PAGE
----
Author: Annette Libeskind Berkovits

Publisher: Tenth Planet Press

ISBN-10: 0998757802; ISBN-13: 978-0998757803

Somewhat reminiscent of Gerald Durrell’s Menagerie Manor, which delighted fans of the great British naturalist, zookeeper, conservationist and TV presenter with tales of how he finally fulfilled his childhood dream of founding his own private zoo, the Manor of Les Augres, on the English Channel island of Jersey, comes Confessions of an Accidental Zoo Curator by Annette Libeskind Berkovits. Telling of her time spent working for the Education Division of the Bronx Zoo, the largest metropolitan zoo in the United States, set, as it is, within Bronx Park, New York City, Confessions shares the author’s numerous encounters with a vast range of animals from across the globe, and how she learned to handle them under the most trying of circumstances (including being ousted from a New York taxi cab by an irate driver when hearing that, wrapped around her middle, snugly positioned beneath her highly fashionable ankle-length sheepskin fur coat, was a boa constrictor).

Berkovits regales us with the adventures of her sometimes hair-raising (though, hopefully, never hair-ruffling) exploits with both visitors to the Zoo and its inhabitants, as well as with fellow employees. Always mindful of the human component of her work with animals, she, nevertheless, manages to convey her keen scientific interest in the unique qualities of the denizens of such a realm with remarkable ease and fluency, especially when taking into consideration her Polish background. Coming to the United States while still a youngster, she was raised with an intense awareness of, and pride in, her foreign origins, which can be seen in her previous book, In the Unlikeliest of Places: How Nachman Libeskind Survived the Nazis, Gulags, and Soviet Communism, on her redoubtable father, a courageous survivor of the brutal Gulag archipelago.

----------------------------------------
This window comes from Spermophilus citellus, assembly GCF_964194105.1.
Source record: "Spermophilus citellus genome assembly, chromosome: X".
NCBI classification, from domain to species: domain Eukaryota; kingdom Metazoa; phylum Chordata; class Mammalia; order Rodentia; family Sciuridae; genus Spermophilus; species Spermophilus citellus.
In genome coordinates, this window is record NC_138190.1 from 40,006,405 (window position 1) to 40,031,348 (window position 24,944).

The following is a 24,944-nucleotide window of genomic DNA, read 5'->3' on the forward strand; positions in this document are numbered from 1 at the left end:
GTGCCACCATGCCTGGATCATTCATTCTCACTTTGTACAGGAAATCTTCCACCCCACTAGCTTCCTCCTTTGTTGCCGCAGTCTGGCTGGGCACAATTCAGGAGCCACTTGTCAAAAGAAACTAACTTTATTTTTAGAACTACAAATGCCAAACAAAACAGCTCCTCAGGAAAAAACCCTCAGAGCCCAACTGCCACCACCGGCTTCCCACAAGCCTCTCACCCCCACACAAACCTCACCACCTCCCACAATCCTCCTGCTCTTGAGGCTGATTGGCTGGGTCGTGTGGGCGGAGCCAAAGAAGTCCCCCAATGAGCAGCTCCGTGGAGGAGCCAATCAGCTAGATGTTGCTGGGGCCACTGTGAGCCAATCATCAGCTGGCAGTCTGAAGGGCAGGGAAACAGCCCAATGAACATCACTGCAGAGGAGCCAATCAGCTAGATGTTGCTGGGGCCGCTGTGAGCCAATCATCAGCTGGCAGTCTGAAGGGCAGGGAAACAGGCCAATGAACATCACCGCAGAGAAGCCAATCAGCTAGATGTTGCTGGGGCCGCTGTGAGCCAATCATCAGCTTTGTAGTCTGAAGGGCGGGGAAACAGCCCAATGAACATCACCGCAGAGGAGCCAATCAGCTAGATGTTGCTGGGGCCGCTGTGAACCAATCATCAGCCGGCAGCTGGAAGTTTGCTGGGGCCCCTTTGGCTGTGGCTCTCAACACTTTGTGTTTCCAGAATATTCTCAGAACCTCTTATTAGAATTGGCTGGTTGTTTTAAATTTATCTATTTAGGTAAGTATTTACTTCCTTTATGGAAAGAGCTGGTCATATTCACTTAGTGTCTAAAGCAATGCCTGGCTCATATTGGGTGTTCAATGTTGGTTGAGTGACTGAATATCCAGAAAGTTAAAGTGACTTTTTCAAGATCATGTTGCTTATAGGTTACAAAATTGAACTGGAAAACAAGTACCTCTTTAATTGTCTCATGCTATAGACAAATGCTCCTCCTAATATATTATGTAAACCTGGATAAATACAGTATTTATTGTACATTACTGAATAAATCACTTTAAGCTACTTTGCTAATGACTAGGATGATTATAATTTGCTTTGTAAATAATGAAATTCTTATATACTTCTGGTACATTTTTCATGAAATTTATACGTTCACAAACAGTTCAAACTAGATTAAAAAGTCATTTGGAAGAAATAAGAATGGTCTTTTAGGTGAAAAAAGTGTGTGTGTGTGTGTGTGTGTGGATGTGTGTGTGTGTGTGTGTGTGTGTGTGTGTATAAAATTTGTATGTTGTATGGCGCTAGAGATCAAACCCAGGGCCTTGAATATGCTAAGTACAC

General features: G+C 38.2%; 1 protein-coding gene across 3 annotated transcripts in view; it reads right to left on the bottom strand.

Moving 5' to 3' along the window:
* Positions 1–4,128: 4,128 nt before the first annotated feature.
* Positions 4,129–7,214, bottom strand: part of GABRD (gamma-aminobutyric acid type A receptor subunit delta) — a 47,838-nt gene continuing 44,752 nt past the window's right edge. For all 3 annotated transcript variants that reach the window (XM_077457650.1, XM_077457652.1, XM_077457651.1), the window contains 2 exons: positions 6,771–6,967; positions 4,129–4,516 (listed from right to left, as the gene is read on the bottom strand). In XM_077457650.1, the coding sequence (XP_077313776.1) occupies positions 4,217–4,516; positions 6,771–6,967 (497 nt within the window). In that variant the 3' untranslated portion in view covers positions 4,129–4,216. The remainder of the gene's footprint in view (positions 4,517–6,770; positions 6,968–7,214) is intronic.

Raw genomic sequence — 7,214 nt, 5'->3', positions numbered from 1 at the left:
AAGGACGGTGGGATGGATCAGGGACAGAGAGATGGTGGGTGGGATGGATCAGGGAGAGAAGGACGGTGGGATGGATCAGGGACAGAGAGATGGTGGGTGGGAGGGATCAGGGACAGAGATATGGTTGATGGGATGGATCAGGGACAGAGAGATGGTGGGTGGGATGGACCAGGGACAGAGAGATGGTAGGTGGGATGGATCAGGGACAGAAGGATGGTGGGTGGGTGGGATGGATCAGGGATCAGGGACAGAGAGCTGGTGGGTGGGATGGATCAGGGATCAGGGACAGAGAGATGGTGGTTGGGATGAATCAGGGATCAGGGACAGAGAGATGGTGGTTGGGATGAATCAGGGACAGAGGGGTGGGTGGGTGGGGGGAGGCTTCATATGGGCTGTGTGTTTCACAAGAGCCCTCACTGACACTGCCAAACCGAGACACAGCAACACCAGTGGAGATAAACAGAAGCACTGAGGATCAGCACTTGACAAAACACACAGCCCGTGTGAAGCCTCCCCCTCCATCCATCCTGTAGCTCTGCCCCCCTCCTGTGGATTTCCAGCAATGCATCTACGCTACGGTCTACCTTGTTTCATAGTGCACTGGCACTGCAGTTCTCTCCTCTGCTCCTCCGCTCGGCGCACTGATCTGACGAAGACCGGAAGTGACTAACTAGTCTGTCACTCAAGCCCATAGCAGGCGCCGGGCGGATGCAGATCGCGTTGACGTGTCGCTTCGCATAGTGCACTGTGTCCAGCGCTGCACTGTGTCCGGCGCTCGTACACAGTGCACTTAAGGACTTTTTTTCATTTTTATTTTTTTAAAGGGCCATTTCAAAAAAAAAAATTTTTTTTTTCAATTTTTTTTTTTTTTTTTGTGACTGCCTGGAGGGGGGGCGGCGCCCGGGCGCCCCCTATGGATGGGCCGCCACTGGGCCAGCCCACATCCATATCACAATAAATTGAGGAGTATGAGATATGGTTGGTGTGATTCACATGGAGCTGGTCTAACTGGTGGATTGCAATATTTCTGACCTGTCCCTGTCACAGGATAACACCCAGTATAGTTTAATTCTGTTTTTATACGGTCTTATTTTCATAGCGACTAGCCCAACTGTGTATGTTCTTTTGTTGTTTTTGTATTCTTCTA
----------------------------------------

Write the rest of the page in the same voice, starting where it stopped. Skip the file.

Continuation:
Confessions of an Accidental Zoo Curator is relatively light-hearted in tone, despite reflecting the more serious undertones of any environmentally conscious scientific institution in the 21st century. Whereas the opening scenes of DreamWorks’ Madagascar movie provide an animator’s version of a zoo set in an urban metropolis, where most of the animals are only too keen to return to the wild from whence many came, the animals in Confessions are rendered, overall, as being quite content to remain within the bounds of their eco-sensitively designed exhibits (which, in the past, would have been boring and life-depleting cages). The professional interest that is taken by contemporary staff members in nurturing those in their custody is heartening, inspiring the reader to have faith and trust in the authorities that run such a well-organized institution, not only for the benefit of the wider public, but also for the preservation of animals that are becoming ever rarer, in many cases, in the wild.

For any animal lover, no matter the age, Confessions of an Accidental Zoo Curator should make ideal recreational reading―who knows, they might even pick up some previously unknown facts about the animals themselves.